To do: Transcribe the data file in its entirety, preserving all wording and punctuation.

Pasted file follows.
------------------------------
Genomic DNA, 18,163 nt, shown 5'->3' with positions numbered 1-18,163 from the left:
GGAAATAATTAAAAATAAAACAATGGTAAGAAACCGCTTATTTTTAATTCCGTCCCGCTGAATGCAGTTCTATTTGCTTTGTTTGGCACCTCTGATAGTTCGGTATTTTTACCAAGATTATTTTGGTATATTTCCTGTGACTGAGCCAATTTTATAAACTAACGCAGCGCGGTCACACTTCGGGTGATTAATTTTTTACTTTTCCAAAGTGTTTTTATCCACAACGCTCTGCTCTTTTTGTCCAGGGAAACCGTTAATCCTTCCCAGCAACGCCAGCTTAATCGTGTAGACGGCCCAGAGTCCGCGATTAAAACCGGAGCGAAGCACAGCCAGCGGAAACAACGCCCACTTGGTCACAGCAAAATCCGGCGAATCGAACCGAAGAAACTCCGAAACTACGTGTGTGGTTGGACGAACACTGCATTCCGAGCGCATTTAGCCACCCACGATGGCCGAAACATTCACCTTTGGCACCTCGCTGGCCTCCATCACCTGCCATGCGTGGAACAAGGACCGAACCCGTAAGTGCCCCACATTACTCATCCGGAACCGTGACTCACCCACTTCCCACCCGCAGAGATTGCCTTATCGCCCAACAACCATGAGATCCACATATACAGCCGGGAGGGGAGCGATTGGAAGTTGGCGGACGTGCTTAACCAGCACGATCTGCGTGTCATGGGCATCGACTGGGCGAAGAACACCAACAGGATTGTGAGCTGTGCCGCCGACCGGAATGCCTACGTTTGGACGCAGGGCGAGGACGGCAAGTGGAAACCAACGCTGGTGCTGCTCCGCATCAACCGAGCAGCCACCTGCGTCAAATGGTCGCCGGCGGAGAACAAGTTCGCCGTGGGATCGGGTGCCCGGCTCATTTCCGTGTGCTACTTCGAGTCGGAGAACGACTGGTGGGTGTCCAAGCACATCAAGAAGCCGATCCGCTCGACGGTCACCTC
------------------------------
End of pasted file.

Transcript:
Genomic DNA, 18,163 nt, shown 5'->3' with positions numbered 1-18,163 from the left:
GGAAATAATTAAAAATAAAACAATGGTAAGAAACCGCTTATTTTTAATTCCGTCCCGCTGAATGCAGTTCTATTTGCTTTGTTTGGCACCTCTGATAGTTCGGTATTTTTACCAAGATTATTTTGGTATATTTCCTGTGACTGAGCCAATTTTATAAACTAACGCAGCGCGGTCACACTTCGGGTGATTAATTTTTTACTTTTCCAAAGTGTTTTTATCCACAACGCTCTGCTCTTTTTGTCCAGGGAAACCGTTAATCCTTCCCAGCAACGCCAGCTTAATCGTGTAGACGGCCCAGAGTCCGCGATTAAAACCGGAGCGAAGCACAGCCAGCGGAAACAACGCCCACTTGGTCACAGCAAAATCCGGCGAATCGAACCGAAGAAACTCCGAAACTACGTGTGTGGTTGGACGAACACTGCATTCCGAGCGCATTTAGCCACCCACGATGGCCGAAACATTCACCTTTGGCACCTCGCTGGCCTCCATCACCTGCCATGCGTGGAACAAGGACCGAACCCGTAAGTGCCCCACATTACTCATCCGGAACCGTGACTCACCCACTTCCCACCCGCAGAGATTGCCTTATCGCCCAACAACCATGAGATCCACATATACAGCCGGGAGGGGAGCGATTGGAAGTTGGCGGACGTGCTTAACCAGCACGATCTGCGTGTCATGGGCATCGACTGGGCGAAGAACACCAACAGGATTGTGAGCTGTGCCGCCGACCGGAATGCCTACGTTTGGACGCAGGGCGAGGACGGCAAGTGGAAACCAACGCTGGTGCTGCTCCGCATCAACCGAGCAGCCACCTGCGTCAAATGGTCGCCGGCGGAGAACAAGTTCGCCGTGGGATCGGGTGCCCGGCTCATTTCCGTGTGCTACTTCGAGTCGGAGAACGACTGGTGGGTGTCCAAGCACATCAAGAAGCCGATCCGCTCGACGGTCACCTC